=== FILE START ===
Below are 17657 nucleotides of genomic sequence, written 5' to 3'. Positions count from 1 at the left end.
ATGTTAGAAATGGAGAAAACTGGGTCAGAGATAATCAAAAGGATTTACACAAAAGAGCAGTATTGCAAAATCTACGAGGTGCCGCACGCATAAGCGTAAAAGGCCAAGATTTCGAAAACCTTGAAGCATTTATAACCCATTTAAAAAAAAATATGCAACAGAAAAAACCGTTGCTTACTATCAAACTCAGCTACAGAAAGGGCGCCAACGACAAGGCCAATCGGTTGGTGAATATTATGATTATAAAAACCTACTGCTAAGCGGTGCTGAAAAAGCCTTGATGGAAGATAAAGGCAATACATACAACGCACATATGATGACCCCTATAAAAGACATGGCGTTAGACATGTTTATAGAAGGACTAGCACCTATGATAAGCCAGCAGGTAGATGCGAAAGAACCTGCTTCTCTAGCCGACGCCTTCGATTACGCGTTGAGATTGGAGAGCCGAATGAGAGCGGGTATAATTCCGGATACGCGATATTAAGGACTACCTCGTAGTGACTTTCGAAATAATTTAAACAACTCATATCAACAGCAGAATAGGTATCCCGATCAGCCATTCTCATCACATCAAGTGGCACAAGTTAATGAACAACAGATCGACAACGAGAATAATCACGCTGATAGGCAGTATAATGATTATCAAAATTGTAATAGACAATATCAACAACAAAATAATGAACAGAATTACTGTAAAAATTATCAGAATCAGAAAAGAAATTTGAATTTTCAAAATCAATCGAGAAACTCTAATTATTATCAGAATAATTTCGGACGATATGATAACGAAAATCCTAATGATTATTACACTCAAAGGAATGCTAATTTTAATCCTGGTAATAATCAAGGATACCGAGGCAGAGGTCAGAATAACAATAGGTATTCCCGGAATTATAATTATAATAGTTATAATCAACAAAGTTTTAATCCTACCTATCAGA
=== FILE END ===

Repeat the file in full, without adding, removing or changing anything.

Below are 17657 nucleotides of genomic sequence, written 5' to 3'. Positions count from 1 at the left end.
ATGTTAGAAATGGAGAAAACTGGGTCAGAGATAATCAAAAGGATTTACACAAAAGAGCAGTATTGCAAAATCTACGAGGTGCCGCACGCATAAGCGTAAAAGGCCAAGATTTCGAAAACCTTGAAGCATTTATAACCCATTTAAAAAAAAATATGCAACAGAAAAAACCGTTGCTTACTATCAAACTCAGCTACAGAAAGGGCGCCAACGACAAGGCCAATCGGTTGGTGAATATTATGATTATAAAAACCTACTGCTAAGCGGTGCTGAAAAAGCCTTGATGGAAGATAAAGGCAATACATACAACGCACATATGATGACCCCTATAAAAGACATGGCGTTAGACATGTTTATAGAAGGACTAGCACCTATGATAAGCCAGCAGGTAGATGCGAAAGAACCTGCTTCTCTAGCCGACGCCTTCGATTACGCGTTGAGATTGGAGAGCCGAATGAGAGCGGGTATAATTCCGGATACGCGATATTAAGGACTACCTCGTAGTGACTTTCGAAATAATTTAAACAACTCATATCAACAGCAGAATAGGTATCCCGATCAGCCATTCTCATCACATCAAGTGGCACAAGTTAATGAACAACAGATCGACAACGAGAATAATCACGCTGATAGGCAGTATAATGATTATCAAAATTGTAATAGACAATATCAACAACAAAATAATGAACAGAATTACTGTAAAAATTATCAGAATCAGAAAAGAAATTTGAATTTTCAAAATCAATCGAGAAACTCTAATTATTATCAGAATAATTTCGGACGATATGATAACGAAAATCCTAATGATTATTACACTCAAAGGAATGCTAATTTTAATCCTGGTAATAATCAAGGATACCGAGGCAGAGGTCAGAATAACAATAGGTATTCCCGGAATTATAATTATAATAGTTATAATCAACAAAGTTTTAATCCTACCTATCAGA